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grinding wheel (Read 394 times)
 
george dolak
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Preston, New York, USA
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grinding wheel
Oct 6th, 2017 at 6:17pm
 
I am new to turning and trying to fit a wheel to my grinder to sharpen my gouges.     So, my q. is what type and what grit ?  Thanks, Geo.
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Len Mullin
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Re: grinding wheel
Reply #1 - Oct 6th, 2017 at 7:33pm
 
Hello George, welcome to the site. If money isn't an issue, then you could purchase CBN wheels. They are what most people are buying nowadays, and they last almost a lifetime. Otherwise, Aluminum Oxide wheels are the answer. An 80 grit on one side is normally suggested, then on the other side I would recommend a 120 grit. Good luck, and happy turning.
Len
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george dolak
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Re: grinding wheel
Reply #2 - Oct 6th, 2017 at 8:57pm
 
Thanks Len.  Any idea where to get the type I need?  The local stores up here do not carry anything but the heavy duty stuff for axes and the like. Geo.

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Dwight Rutherford
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Re: grinding wheel
Reply #3 - Oct 6th, 2017 at 9:13pm
 
Check out Craft Supplies, Packard Woodworks, and Penn State Industries. They all have online catalogs.
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John Grace
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Re: grinding wheel
Reply #4 - Oct 7th, 2017 at 10:21am
 
Woodturning Wonders has some of the best prices on CBN wheels.  I used stone wheels until I could afford the CBNs and they do make a difference.  As for grit...it's all about personal preference.  As for me, I have a 180 on one side which I use for coarse shaping of gouges but principally for putting a burr on my scrapers.  The other side has a 320 strictly for my gouges.  I also kept my stone wheels for more 'aggressive' shaping or the needs of the moment.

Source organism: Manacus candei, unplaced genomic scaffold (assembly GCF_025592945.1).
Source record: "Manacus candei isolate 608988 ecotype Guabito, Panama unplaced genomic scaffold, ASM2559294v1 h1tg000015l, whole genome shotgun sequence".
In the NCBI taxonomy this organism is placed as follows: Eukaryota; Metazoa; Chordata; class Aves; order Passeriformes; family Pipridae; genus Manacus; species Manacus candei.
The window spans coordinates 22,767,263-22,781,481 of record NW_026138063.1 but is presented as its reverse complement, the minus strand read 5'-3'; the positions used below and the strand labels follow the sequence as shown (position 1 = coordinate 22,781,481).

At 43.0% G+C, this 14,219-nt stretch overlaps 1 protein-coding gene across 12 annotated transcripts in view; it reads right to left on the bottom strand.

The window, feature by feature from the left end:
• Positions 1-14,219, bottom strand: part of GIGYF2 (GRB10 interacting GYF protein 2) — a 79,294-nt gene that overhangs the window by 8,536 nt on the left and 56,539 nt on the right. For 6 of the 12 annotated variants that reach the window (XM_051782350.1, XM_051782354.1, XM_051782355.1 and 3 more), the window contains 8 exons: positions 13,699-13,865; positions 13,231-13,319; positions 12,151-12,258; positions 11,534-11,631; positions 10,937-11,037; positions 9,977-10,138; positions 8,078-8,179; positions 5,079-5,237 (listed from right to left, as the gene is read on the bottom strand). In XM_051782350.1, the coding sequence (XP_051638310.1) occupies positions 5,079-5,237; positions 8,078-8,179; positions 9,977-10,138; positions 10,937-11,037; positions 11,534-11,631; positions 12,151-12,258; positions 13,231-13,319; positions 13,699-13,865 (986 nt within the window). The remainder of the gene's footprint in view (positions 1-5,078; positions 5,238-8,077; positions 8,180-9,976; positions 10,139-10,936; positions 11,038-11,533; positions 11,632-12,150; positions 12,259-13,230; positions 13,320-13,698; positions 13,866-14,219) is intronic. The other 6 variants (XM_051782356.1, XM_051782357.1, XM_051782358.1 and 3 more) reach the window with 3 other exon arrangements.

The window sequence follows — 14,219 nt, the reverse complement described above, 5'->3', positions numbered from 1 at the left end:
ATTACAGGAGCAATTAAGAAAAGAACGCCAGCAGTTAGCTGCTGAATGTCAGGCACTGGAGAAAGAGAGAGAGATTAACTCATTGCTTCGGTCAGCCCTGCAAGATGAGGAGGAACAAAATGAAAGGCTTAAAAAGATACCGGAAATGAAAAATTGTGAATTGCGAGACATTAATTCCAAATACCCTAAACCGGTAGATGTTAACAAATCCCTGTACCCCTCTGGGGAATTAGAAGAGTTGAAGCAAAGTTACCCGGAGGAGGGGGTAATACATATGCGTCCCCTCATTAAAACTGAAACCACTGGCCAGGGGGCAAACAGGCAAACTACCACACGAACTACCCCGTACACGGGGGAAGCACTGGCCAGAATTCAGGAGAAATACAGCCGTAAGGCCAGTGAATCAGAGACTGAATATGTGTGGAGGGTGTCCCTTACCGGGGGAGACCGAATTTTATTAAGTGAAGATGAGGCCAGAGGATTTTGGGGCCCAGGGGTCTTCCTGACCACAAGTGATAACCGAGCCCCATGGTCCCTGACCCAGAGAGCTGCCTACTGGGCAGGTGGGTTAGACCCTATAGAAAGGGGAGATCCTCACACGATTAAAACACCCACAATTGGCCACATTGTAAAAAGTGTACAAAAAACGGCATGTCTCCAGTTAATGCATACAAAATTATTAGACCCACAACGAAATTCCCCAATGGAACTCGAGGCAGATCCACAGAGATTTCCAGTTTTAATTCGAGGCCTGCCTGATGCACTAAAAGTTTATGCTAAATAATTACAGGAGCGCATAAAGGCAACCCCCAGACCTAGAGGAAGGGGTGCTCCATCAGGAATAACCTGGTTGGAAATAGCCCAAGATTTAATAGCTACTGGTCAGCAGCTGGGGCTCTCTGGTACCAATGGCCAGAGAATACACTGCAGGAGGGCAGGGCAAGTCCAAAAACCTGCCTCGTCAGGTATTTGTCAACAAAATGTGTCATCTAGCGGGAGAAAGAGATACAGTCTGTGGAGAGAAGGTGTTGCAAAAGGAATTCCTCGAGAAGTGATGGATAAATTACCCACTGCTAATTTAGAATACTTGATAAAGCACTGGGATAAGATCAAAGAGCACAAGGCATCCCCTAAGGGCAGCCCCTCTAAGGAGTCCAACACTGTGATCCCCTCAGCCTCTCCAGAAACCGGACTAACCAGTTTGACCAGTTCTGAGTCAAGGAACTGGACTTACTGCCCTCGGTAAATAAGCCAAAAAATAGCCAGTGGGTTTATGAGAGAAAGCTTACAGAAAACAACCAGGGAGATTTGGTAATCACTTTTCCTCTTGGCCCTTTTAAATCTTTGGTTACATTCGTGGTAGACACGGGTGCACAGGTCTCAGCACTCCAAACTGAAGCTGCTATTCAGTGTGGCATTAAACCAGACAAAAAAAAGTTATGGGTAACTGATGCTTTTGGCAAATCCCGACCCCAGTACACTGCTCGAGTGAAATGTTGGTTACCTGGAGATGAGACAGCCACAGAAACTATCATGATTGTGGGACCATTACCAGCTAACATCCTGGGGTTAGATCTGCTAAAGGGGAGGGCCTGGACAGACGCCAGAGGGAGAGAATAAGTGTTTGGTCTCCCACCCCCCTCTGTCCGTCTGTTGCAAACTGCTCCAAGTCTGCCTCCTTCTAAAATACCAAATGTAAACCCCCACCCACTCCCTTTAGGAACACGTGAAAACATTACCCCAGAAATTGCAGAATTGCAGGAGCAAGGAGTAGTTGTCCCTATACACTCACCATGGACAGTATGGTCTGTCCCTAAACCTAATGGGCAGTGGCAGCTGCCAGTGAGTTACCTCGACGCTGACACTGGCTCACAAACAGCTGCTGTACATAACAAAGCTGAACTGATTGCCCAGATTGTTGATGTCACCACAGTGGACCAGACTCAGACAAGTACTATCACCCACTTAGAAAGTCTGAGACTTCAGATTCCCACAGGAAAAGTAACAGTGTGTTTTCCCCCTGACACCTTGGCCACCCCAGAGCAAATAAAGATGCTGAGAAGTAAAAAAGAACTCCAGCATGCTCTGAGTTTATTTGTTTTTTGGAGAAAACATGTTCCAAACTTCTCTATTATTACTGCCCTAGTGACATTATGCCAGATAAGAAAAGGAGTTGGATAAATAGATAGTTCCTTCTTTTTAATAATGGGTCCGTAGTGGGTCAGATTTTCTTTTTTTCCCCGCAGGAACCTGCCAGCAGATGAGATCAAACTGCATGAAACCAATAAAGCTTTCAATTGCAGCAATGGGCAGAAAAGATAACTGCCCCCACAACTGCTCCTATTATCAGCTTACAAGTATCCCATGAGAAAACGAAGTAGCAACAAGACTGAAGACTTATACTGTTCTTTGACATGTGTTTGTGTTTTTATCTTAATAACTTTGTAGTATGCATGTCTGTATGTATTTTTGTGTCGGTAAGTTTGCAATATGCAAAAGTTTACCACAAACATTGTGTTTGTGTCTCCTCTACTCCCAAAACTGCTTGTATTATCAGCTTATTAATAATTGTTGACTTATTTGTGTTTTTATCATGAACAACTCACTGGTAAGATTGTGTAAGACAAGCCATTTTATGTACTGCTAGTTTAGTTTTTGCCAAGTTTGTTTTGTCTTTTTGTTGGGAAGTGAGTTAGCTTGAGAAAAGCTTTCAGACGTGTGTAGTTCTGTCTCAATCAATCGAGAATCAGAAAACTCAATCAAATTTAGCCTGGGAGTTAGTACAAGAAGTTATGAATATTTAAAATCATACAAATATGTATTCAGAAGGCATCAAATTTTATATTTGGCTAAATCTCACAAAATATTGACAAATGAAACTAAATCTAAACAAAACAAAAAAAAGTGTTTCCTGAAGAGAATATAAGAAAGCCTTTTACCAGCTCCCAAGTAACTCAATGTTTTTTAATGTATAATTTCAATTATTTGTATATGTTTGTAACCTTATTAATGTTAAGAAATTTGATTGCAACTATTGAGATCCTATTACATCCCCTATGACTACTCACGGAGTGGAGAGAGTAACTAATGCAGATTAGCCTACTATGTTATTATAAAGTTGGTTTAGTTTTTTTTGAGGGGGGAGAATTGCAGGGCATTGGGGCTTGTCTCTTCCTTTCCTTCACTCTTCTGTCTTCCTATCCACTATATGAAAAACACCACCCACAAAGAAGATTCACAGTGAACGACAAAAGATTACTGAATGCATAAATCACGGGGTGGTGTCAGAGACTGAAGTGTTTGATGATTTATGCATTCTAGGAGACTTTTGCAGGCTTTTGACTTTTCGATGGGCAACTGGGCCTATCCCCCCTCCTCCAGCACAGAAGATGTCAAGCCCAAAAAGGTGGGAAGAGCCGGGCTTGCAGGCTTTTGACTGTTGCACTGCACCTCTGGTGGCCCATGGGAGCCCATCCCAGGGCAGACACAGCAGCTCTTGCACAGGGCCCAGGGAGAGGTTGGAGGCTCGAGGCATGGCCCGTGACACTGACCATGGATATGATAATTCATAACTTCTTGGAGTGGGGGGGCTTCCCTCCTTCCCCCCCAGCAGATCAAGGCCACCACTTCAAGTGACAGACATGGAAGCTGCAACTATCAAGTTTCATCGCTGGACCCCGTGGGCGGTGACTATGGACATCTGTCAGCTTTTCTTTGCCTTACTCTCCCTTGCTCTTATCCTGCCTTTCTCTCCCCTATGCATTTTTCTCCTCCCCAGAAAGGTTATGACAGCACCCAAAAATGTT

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george dolak
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Re: grinding wheel
Reply #5 - Oct 7th, 2017 at 10:31am
 
Dwight Rutherford wrote on Oct 6th, 2017 at 9:13pm:
Check out Craft Supplies, Packard Woodworks, and Penn State Industries. They all have online catalogs.


Again thanks.  Will do. Geo.
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george dolak
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Re: grinding wheel
Reply #6 - Oct 7th, 2017 at 10:34am
 
John Grace wrote on Oct 7th, 2017 at 10:21am:
Woodturning Wonders has some of the best prices on CBN wheels.  I used stone wheels until I could afford the CBNs and they do make a difference.  As for grit...it's all about personal preference.  As for me, I have a 180 on one side which I use for coarse shaping of gouges but principally for putting a burr on my scrapers.  The other side has a 320 strictly for my gouges.  I also kept my stone wheels for more 'aggressive' shaping or the needs of the moment.

You all have helped me .  I will use this info. Geo.
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Jeff Vanden Boogart
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Re: grinding wheel
Reply #7 - Oct 7th, 2017 at 6:57pm
 
Before going to CBN, I bought grinding wheels here:  Multimedia File Viewing and Clickable Links are available for Registered Members only!!  You need to Login or Register
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robo_hippy
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Re: grinding wheel
Reply #8 - Oct 11th, 2017 at 11:12am
 
I have a couple of videos up on sharpening, here in the video section, and on You Tube, just type in robo hippy. Most of my videos are about bowl turning. Most of the time we just sharpen, which means touching up your edge. 120 grit standard wheels, or 180 grit CBN wheel. For reshaping a tool, having a coarser wheel really helps. A 60 or 80 grit standard wheel, or 80 grit CBN wheel does a fair job. If you really need to reshape, then a 36 grit belt sander is what you need.

robo hippy
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Len Mullin
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Re: grinding wheel
Reply #9 - Oct 11th, 2017 at 8:37pm
 
George, D-Way tools sells them, he sells beautiful tools also. I think that you'll find that they are available at most places that sell turning supplies.
Len
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lloyd harner
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Re: grinding wheel
Reply #10 - Oct 12th, 2017 at 12:02am
 
being a knife maker i have a belt grinder so sky is the limit on grit.  when making knives i start at 50 grit and gomuch finer.  cool thing is when we aer tsalkin gedges i can go less then 9 micron on the grinderr so i touch up at 800 grit and save my tooling ware.  after all youo just need a fresh edge no need to grind when yo can hone
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george dolak
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Re: grinding wheel
Reply #11 - Oct 13th, 2017 at 8:56am
 
Again thanks for all the help. Geo.
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Ed Weber
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Re: grinding wheel
Reply #12 - Oct 13th, 2017 at 9:09am
 
I'm not sure if it's been pointed out.
CBN wheels may be more expensive but they are a one time purchase. Traditional wheels and belts wear out during use, CBN wheels do not.
CBN wheels also do not change diameter, this give a constant repeatable result when sharpening.
There is more but I'll leave it at that, JMO
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